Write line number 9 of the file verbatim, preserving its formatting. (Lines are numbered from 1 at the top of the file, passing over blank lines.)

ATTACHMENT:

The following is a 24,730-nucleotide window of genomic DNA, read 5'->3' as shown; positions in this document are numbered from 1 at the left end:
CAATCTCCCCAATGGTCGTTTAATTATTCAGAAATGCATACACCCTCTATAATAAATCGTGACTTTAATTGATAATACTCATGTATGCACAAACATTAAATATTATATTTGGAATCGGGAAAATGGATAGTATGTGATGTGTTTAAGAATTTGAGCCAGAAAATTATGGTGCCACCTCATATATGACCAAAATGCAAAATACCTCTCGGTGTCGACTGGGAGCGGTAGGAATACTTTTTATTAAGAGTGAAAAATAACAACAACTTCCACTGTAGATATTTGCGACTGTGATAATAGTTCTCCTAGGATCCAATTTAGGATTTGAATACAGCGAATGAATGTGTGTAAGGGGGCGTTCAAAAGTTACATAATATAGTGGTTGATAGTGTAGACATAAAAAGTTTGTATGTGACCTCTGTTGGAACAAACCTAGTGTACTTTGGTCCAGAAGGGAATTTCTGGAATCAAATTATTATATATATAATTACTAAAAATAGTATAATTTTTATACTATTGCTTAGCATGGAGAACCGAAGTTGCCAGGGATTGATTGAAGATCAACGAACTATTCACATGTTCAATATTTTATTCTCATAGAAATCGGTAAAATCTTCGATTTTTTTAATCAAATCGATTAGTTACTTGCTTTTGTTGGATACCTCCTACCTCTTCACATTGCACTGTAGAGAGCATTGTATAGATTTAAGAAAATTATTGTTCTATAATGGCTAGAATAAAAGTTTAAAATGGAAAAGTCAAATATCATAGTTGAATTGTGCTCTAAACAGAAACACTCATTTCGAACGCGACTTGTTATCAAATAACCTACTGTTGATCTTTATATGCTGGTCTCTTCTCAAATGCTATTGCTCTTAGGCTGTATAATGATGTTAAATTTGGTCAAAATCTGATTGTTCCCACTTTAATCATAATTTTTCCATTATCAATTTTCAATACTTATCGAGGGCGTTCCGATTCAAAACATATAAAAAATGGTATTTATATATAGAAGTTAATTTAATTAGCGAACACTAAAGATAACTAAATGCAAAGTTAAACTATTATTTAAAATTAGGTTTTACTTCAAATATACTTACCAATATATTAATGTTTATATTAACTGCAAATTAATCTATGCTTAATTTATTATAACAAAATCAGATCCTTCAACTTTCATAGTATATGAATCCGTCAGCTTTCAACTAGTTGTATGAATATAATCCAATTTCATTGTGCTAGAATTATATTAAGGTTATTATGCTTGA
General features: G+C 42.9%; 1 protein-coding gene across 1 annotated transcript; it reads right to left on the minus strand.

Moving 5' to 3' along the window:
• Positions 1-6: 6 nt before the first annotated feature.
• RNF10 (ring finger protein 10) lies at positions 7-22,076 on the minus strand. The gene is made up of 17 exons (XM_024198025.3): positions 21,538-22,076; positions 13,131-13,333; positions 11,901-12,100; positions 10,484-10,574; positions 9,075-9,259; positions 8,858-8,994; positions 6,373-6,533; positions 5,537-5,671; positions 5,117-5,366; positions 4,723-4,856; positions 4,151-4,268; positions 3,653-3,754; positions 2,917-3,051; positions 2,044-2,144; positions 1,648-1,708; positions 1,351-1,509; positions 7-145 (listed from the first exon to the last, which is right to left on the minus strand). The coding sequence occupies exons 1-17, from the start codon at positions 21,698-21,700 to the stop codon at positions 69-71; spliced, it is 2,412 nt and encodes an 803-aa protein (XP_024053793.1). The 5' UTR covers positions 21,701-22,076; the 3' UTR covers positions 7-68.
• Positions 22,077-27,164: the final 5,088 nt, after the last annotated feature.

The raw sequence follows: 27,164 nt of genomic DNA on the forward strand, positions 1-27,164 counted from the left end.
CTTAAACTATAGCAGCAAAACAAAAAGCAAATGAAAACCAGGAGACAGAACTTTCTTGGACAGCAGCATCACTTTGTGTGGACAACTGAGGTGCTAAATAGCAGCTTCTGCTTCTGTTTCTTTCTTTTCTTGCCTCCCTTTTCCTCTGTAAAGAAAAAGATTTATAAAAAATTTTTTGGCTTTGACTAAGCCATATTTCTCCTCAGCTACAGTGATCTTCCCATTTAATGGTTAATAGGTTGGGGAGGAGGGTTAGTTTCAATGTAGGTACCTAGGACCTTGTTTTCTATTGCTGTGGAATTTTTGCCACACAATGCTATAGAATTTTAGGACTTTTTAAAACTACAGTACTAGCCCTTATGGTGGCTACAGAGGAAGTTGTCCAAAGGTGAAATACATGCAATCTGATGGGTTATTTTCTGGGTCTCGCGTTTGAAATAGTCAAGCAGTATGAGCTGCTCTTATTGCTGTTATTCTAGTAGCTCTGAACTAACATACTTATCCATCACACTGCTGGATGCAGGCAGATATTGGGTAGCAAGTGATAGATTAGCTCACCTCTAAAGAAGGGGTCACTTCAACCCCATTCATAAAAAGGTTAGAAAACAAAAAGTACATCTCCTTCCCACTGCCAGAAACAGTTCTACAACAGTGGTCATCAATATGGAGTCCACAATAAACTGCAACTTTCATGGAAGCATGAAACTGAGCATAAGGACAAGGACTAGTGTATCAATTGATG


CTTAAACTATAGCAGCAAAACAAAAAGCAAATGAAAACCAGGAGACAGAACTTTCTTGGACAGCAGCATCACTTTGTGTGGACAACTGAGGTGCTAAATAGCAGCTTCTGCTTCTGTTTCTTTCTTTTCTTGCCTCCCTTTTCCTCTGTAAAGAAAAAGATTTATAAAAAATTTTTTGGCTTTGACTAAGCCATATTTCTCCTCAGCTACAGTGATCTTCCCATTTAATGGTTAATAGGTTGGGGAGGAGGGTTAGTTTCAATGTAGGTACCTAGGACCTTGTTTTCTATTGCTGTGGAATTTTTGCCACACAATGCTATAGAATTTTAGGACTTTTTAAAACTACAGTACTAGCCCTTATGGTGGCTACAGAGGAAGTTGTCCAAAGGTGAAATACATGCAATCTGATGGGTTATTTTCTGGGTCTCGCGTTTGAAATAGTCAAGCAGTATGAGCTGCTCTTATTGCTGTTATTCTAGTAGCTCTGAACTAACATACTTATCCATCACACTGCTGGATGCAGGCAGATATTGGGTAGCAAGTGATAGATTAGCTCACCTCTAAAGAAGGGGTCACTTCAACCCCATTCATAAAAAGGTTAGAAAACAAAAAGTACATCTCCTTCCCACTGCCAGAAACAGTTCTACAACAGTGGTCATCAATATGGAGTCCACAATAAACTGCAACTTTCATGGAAGCATGAAACTGAGCATAAGGACAAGGACTAGTGTATCAATTGATG